In 1978 we sailed out to meet a pod of spotted dolphins we'd be told about by a treasure diver. After two days of sailing we found the school, made contact and swam with them on a glorious late afternoon. Our next approach to establish contact was to put an underwater "piano" in the water. The results were phenomenal and opened a relationship that has lasted more than thirty years.
The following sequence comes from The Voice of the Dolphins.
As Steve prepared his gear, Ray went back to bail out the whaler and found a dead barracuda in the bottom of the boat. No one could explain how a barracuda might have gotten there. We hadn’t been fishing. Could it have jumped in by accident? Then I noticed the dead fish had a set of teeth marks on its dorsal side behind the head that matched the shape of a dolphin jaw. The only possible answer seemed to be that one of the dolphins had somehow killed it and placed it in our dingy. Was this the barracuda that had been annoying some of us the previous afternoon? Could the dolphins be concerned about our safety or even our state of mind? Was it a joke or a display of their powers? That mystery would last several years before later events led to a plausible answer.
The camera team put on scuba gear and slipped into the water. John lowered what we called “the piano” over the side to Steve, who was worried the rise and fall of the swells would slam his precious instrument against the hull and damage it before he could put it to use. The instrument was essentially a keyboard attached to a synthesizer with an underwater speaker clipped to the side. This was housed in Plexiglas, just like underwater cameras of the day. Steve held it in his hands. Nothing connected him to it except a line from his scuba tank. The contraption was about the size of an accordion. It weighed nothing when in the water but was slightly awkward and subject to the currents.
He pushed off from the side of the boat, exhaled, and descended, regulating his breathing to provide air to power the instrument. Although there were no dolphins in sight, Jack and Jim assumed positions to film whatever happened.
Steve was kneeling on the bottom at a depth of about eighteen feet when he began playing. A couple of minutes passed, and nothing happened. I was looking around and wondering whether I should associate myself with this bizarre undertaking. Five minutes passed. Steve was still playing, but I was already shaking my head and mumbling to myself that I’d never really thought this music business would work. I walked to the bow . . .
A squadron of dolphins appeared, moving at phenomenal speed, flying more than swimming. They covered three hundred yards in a matter of seconds, and when they reached Albury’s bow, they dove, wheeling and turning around the source of the music.
For Steve their arrival came as a complete surprise. The film footage Jack shot shows him snapping his head up and left as the dolphins flew past him like fighter jets on a strafing run. He changed his music instantly from fugue to a kind of polka, and pushed off the sand to swim about six feet above the bottom. The dolphins took up positions just ahead of him and matched their speed to his as though they were enjoying the show. Before long, dolphins and humans had calmed, and if you didn’t think too hard, all that was happening was that a man with an underwater piano was playing a concert for a school of dolphins thirty miles from the nearest land.
Aboard Albury, all we could see were rippling dark shapes against the white sand bottom. But it was clear that the dolphins were staying very close to Steve. And the cameras were rolling.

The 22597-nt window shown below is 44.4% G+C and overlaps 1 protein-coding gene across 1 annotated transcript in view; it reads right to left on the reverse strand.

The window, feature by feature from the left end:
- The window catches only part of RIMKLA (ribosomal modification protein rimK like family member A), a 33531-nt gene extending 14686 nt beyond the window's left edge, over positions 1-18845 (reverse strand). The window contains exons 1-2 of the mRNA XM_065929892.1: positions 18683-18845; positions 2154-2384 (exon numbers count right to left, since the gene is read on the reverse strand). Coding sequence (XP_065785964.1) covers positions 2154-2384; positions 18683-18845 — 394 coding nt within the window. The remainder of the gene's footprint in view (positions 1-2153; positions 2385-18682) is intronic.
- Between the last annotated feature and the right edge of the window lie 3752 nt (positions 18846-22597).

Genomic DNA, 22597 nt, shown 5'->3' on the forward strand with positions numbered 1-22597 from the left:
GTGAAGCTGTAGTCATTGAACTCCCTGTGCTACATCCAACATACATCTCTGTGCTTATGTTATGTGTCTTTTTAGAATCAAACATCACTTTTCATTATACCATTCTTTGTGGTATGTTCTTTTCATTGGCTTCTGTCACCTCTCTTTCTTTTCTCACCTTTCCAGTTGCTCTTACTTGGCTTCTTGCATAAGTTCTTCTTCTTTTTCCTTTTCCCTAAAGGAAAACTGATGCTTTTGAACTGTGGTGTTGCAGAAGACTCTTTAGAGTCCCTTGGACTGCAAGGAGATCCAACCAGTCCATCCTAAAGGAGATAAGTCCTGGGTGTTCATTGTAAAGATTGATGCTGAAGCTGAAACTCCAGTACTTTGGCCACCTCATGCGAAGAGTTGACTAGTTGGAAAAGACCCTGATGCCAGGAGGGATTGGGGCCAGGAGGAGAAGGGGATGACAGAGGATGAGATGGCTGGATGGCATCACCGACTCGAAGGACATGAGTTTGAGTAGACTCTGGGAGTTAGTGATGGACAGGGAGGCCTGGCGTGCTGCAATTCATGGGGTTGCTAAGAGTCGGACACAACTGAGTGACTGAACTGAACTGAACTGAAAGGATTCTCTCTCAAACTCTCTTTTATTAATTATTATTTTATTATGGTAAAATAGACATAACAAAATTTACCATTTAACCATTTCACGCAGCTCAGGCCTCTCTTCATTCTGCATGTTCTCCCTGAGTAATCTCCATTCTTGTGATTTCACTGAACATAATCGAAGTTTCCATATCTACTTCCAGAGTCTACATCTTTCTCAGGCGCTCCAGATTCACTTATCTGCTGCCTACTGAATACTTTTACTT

A group of four young dolphins swam slowly just in front of the Plexiglas box, leaving only long enough to rise to the surface for a breath of air, then gliding back to be near the music. Six older dolphins swam in the mid-water, curious but unwilling to approach as closely as the juveniles. They kept up a steady but relaxed stream of clicks and whistles, occasionally flicking their tail flukes and whistling with some energy. Steve felt they were attempting to interact with his music through their vocalizations but he couldn’t be sure. The sounds dolphins make are at the upper range of human hearing and we register only a tiny fraction of their vocal output. In addition, it’s difficult to determine which dolphin is vocalizing at any given moment. Sound travels five times faster in water than it does in air, so the ability we normally have to directionalize is lost.
After half an hour of hard breathing, Steve returned to Albury for a fresh tank of air along with the cameramen who needed to reload. Scuba tanks were changed and camera housings dried and opened so magazines could be swapped out.
The dolphins lingered around our boat roughhousing among themselves. Steve came on deck. He didn’t want to wrestle with the underwater piano any further. Now he wanted to sing into a microphone connected to underwater speakers hanging from the boat’s starboard side. It would be another experiment. He crooned a few phrases. We looked up and the dolphins had vanished. Steve looked very hurt. But at least we were learning what dolphins like and don’t like.
With the dolphins gone, Captain Mike began to organize us for the return to Marsh Harbor. As we hauled anchor and took up an easterly course, I stared at the unbroken, featureless surface of the sea. At an earlier time, I might have described the scene as desolate, but now I knew that beyond this looking glass was a world peopled by friendly and curious dolphins.
I remember little of the return trip to Marsh Harbor. Michael and I were convinced that we had a fantastic film in the can. Nothing like this had ever been filmed before. But more than that, my thoughts were of the dolphins themselves. Visions of individual faces and memories of moments of contact played behind my eyes as I stared, without focusing, at the sea, the outside world barely a distraction.